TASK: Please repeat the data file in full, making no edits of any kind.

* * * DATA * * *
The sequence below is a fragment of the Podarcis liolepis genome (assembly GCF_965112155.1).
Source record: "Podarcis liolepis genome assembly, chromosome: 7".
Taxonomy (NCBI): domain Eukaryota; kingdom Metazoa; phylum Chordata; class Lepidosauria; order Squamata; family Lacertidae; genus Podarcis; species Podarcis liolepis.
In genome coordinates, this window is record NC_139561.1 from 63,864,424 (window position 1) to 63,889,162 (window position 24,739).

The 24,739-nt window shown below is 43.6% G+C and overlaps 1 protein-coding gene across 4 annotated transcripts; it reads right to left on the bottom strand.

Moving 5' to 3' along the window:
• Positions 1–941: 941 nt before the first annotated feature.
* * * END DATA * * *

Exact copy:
The sequence below is a fragment of the Podarcis liolepis genome (assembly GCF_965112155.1).
Source record: "Podarcis liolepis genome assembly, chromosome: 7".
Taxonomy (NCBI): domain Eukaryota; kingdom Metazoa; phylum Chordata; class Lepidosauria; order Squamata; family Lacertidae; genus Podarcis; species Podarcis liolepis.
In genome coordinates, this window is record NC_139561.1 from 63,864,424 (window position 1) to 63,889,162 (window position 24,739).

The 24,739-nt window shown below is 43.6% G+C and overlaps 1 protein-coding gene across 4 annotated transcripts; it reads right to left on the bottom strand.

Moving 5' to 3' along the window:
• Positions 1–941: 941 nt before the first annotated feature.